Posts

Cognitive-Behavior Therapy for Menopausal Symptoms (hot flushes and night sweats): Moderators and Mediators of Treatment Effects

New Study (1)Abstract

OBJECTIVE:

Cognitive-behavior therapy (CBT) has been found in recent randomized controlled trials (MENOS1 and MENOS2) to reduce the impact of hot flushes and night sweats (HFNS). In the MENOS2 trial, group CBT was found to be as effective as self-help CBT in reducing the impact of HFNS. This study investigates for whom and how CBT works for women in the MENOS2 trial.

METHODS:

This study performed a secondary analysis of 140 women with problematic HFNS who were recruited to the MENOS2 trial: 48 were randomly assigned to group CBT, 47 were randomly assigned to self-help CBT, and 45 were randomly assigned to usual care. Self-report questionnaires were completed at baseline, 6 weeks postrandomization, and 26 weeks postrandomization. Potential moderators and mediators of treatment effects on the primary outcome-hot flush problem rating-were examined using linear mixed-effects models and path analysis, respectively.

RESULTS:

CBT was effective at reducing HFNS problem rating regardless of age, body mass index, menopause status, or psychological factors at baseline. Fully reading the manual in the self-help CBT arm and completing most homework assignments in the group CBT arm were related to greater improvement in problem rating at 6 weeks. The effect of CBT on HFNS problem rating was mediated by changes in cognitions (beliefs about coping/control of hot flushes, beliefs about night sweats and sleep) but not by changes in mood.

CONCLUSIONS:

These findings suggest that CBT is widely applicable for women having problematic HFNS, regardless of sociodemographic or health-related factors, and that CBT works mainly by changing the cognitive appraisal of HFNS.

 

Norton, S., Chilcot, J., & Hunter., M.S. (2014). Cognitive-behavior therapy for menopausal symptoms (hot flushes and night sweats): moderators and mediators of treatment effects. Menopause, 21(6), 574-578. doi: 10.1097/GME.0000000000000095.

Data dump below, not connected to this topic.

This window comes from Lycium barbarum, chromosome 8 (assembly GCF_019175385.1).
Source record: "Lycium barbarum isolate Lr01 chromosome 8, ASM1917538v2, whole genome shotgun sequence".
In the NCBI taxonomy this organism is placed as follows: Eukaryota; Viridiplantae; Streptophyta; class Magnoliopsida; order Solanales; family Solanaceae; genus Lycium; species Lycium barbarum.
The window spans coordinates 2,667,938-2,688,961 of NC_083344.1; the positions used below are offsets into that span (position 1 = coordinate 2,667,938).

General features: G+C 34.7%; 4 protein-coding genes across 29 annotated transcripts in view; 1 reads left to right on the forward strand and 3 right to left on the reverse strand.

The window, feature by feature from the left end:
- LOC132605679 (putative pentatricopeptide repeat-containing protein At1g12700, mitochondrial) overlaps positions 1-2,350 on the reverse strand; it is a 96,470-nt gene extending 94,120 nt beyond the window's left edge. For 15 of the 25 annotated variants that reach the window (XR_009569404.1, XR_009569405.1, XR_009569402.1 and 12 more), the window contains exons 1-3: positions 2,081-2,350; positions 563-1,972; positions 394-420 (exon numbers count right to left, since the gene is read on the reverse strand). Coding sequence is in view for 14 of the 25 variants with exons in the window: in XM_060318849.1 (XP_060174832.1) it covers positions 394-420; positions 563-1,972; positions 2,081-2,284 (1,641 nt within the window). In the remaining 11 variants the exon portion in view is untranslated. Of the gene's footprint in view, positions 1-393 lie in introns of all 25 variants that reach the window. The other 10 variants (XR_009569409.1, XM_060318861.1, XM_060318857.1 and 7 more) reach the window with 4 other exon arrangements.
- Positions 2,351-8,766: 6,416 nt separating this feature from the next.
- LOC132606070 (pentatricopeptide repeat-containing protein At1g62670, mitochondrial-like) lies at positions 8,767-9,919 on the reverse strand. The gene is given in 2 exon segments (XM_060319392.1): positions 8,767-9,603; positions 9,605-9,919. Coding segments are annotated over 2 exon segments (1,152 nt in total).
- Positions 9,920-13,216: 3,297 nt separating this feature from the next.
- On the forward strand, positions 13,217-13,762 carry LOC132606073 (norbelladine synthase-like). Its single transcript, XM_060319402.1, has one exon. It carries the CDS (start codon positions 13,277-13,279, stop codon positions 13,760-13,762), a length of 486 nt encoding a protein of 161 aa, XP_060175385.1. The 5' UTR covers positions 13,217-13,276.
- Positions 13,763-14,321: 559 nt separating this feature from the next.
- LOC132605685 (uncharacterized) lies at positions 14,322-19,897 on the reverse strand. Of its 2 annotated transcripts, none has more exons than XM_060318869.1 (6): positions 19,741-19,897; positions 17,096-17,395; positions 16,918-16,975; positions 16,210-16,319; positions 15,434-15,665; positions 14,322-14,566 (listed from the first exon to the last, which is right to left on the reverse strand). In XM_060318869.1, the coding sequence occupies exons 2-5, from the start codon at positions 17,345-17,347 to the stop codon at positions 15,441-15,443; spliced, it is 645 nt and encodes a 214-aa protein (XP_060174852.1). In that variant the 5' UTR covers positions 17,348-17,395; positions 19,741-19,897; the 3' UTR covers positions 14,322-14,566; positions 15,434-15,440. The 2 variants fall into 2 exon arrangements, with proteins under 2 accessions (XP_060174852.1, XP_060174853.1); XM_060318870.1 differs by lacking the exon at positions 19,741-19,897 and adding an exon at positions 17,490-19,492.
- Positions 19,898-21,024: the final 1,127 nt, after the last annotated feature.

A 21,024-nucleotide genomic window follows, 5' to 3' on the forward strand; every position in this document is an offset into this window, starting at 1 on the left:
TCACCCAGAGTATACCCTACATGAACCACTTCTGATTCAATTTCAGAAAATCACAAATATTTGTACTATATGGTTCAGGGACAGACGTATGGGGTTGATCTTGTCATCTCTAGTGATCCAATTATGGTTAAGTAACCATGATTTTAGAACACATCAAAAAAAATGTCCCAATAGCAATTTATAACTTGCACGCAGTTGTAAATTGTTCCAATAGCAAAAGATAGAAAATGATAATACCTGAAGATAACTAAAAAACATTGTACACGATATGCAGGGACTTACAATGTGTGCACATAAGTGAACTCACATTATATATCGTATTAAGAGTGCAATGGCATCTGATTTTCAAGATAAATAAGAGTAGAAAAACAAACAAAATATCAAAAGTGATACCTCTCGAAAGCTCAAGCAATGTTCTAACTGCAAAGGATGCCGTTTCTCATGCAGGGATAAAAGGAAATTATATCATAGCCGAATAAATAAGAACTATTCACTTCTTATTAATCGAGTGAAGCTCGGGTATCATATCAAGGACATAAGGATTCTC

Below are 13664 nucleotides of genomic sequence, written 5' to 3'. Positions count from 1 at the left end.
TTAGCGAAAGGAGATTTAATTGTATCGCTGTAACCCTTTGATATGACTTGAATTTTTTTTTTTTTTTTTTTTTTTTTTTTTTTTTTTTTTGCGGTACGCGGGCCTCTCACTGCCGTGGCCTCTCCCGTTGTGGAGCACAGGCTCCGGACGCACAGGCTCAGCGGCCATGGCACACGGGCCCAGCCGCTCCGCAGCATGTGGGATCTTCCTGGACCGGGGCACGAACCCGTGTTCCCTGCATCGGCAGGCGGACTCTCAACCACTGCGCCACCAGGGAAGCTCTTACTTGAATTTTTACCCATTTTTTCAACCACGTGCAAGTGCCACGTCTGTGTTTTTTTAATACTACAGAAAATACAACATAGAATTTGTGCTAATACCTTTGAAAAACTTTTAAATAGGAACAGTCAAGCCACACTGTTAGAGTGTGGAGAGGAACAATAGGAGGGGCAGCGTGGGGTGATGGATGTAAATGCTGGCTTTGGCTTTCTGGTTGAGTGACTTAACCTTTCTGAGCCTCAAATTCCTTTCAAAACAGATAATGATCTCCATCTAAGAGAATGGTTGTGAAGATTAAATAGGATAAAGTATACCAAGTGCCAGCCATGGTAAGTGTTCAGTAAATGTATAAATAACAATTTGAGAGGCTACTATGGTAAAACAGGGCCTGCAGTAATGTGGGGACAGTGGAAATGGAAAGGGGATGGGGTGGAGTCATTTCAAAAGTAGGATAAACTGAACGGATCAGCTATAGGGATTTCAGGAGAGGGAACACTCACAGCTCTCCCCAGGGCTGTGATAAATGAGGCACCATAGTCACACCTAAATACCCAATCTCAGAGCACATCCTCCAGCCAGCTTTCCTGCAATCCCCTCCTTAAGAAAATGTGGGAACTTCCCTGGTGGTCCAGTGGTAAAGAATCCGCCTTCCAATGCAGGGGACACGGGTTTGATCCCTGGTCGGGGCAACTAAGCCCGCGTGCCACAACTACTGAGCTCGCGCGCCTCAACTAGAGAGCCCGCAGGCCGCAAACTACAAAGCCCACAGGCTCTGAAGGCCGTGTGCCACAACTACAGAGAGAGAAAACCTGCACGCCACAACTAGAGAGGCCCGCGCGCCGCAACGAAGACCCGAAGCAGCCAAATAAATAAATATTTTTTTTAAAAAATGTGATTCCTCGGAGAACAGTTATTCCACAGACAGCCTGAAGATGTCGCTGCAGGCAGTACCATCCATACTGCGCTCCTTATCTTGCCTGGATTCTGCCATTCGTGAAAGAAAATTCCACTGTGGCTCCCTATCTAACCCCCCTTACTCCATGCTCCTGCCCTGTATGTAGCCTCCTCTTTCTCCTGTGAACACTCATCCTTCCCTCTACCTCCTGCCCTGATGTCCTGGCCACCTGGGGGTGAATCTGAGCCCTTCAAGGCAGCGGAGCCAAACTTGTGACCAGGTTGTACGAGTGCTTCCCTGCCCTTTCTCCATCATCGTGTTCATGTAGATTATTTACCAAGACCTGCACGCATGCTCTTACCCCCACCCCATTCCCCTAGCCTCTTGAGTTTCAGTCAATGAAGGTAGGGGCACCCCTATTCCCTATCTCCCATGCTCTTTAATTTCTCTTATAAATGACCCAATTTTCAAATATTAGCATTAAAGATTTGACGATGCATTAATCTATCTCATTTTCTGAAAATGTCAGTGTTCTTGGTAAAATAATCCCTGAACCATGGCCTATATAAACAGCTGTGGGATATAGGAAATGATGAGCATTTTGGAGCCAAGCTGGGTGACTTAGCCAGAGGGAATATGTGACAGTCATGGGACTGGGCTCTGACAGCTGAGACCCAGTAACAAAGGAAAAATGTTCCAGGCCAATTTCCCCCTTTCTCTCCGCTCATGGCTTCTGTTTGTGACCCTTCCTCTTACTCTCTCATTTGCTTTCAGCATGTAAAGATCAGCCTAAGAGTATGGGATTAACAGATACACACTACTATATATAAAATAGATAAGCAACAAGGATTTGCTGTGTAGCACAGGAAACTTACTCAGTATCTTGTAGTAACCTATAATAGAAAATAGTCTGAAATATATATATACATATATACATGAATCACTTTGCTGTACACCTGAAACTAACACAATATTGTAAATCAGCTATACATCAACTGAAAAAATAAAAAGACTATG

CBT Reduces Menopausal Symptoms Following Breast Cancer Treatment

According to a recent study published in The Lancet, CBT can help reduce menopausal symptoms among women following breast cancer treatment. Menopausal symptoms such as hot flushes and night sweats are fairly prevalent among female breast cancer patients (65-85%) following treatment.  In the current study, researchers sought to determine whether CBT can help breast cancer patients effectively manage menopausal symptoms. Participants included 96 women recruited from breast clinics in London, UK. They were randomly assigned to received either group CBT (90-minute weekly sessions for 6 weeks) or usual care. Assessments were conducted at baseline, 9 weeks, and 26 weeks following intervention. At the 9 week follow up, CBT significantly reduced menopausal symptoms, improved mood, sleep, and quality of life among group CBT participants. These results were maintained at 26 weeks. These findings suggest that incorporating CBT into breast cancer programs may be beneficial to breast cancer survivors with problematic menopausal symptoms.

Mann, E., Smith, M. J., Hellier, J., Balabanovic, J. A., Hamed, H., Grunfeld, E. A., & Hunter, M. S. (2012). Cognitive behavioural treatment for women who have menopausal symptoms after breast cancer treatment (MENOS 1): a randomised controlled trial. Lancet Oncology, 13, 3, 309-318.